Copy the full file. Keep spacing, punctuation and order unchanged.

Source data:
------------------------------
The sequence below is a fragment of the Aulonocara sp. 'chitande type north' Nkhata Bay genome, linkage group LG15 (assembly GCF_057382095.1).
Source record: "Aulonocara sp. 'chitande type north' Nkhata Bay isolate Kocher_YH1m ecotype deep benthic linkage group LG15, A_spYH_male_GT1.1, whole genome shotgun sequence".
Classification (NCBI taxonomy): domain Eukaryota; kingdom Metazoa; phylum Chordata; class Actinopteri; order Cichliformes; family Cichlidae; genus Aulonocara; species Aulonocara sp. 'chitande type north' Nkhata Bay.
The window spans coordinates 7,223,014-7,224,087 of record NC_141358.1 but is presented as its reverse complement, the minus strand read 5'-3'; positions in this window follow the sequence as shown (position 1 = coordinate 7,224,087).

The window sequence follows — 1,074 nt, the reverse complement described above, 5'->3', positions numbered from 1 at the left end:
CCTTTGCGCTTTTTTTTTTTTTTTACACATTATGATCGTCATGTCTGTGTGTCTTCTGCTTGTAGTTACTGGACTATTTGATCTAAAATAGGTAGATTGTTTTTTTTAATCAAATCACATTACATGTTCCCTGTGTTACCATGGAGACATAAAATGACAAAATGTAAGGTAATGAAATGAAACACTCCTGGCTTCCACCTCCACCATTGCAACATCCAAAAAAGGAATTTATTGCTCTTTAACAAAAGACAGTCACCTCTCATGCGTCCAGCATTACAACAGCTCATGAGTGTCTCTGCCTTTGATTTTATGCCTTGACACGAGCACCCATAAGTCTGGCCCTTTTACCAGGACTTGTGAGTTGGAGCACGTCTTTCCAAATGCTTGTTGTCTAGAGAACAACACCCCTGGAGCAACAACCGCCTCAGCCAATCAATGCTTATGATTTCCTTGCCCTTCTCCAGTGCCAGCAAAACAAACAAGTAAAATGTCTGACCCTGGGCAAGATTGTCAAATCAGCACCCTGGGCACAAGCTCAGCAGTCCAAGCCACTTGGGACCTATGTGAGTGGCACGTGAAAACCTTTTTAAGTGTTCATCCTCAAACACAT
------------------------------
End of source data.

The sequence below is a fragment of the Aulonocara sp. 'chitande type north' Nkhata Bay genome, linkage group LG15 (assembly GCF_057382095.1).
Source record: "Aulonocara sp. 'chitande type north' Nkhata Bay isolate Kocher_YH1m ecotype deep benthic linkage group LG15, A_spYH_male_GT1.1, whole genome shotgun sequence".
Classification (NCBI taxonomy): domain Eukaryota; kingdom Metazoa; phylum Chordata; class Actinopteri; order Cichliformes; family Cichlidae; genus Aulonocara; species Aulonocara sp. 'chitande type north' Nkhata Bay.
The window spans coordinates 7,223,014-7,224,087 of record NC_141358.1 but is presented as its reverse complement, the minus strand read 5'-3'; positions in this window follow the sequence as shown (position 1 = coordinate 7,224,087).

The window sequence follows — 1,074 nt, the reverse complement described above, 5'->3', positions numbered from 1 at the left end:
CCTTTGCGCTTTTTTTTTTTTTTTACACATTATGATCGTCATGTCTGTGTGTCTTCTGCTTGTAGTTACTGGACTATTTGATCTAAAATAGGTAGATTGTTTTTTTTAATCAAATCACATTACATGTTCCCTGTGTTACCATGGAGACATAAAATGACAAAATGTAAGGTAATGAAATGAAACACTCCTGGCTTCCACCTCCACCATTGCAACATCCAAAAAAGGAATTTATTGCTCTTTAACAAAAGACAGTCACCTCTCATGCGTCCAGCATTACAACAGCTCATGAGTGTCTCTGCCTTTGATTTTATGCCTTGACACGAGCACCCATAAGTCTGGCCCTTTTACCAGGACTTGTGAGTTGGAGCACGTCTTTCCAAATGCTTGTTGTCTAGAGAACAACACCCCTGGAGCAACAACCGCCTCAGCCAATCAATGCTTATGATTTCCTTGCCCTTCTCCAGTGCCAGCAAAACAAACAAGTAAAATGTCTGACCCTGGGCAAGATTGTCAAATCAGCACCCTGGGCACAAGCTCAGCAGTCCAAGCCACTTGGGACCTATGTGAGTGGCACGTGAAAACCTTTTTAAGTGTTCATCCTCAAACACAT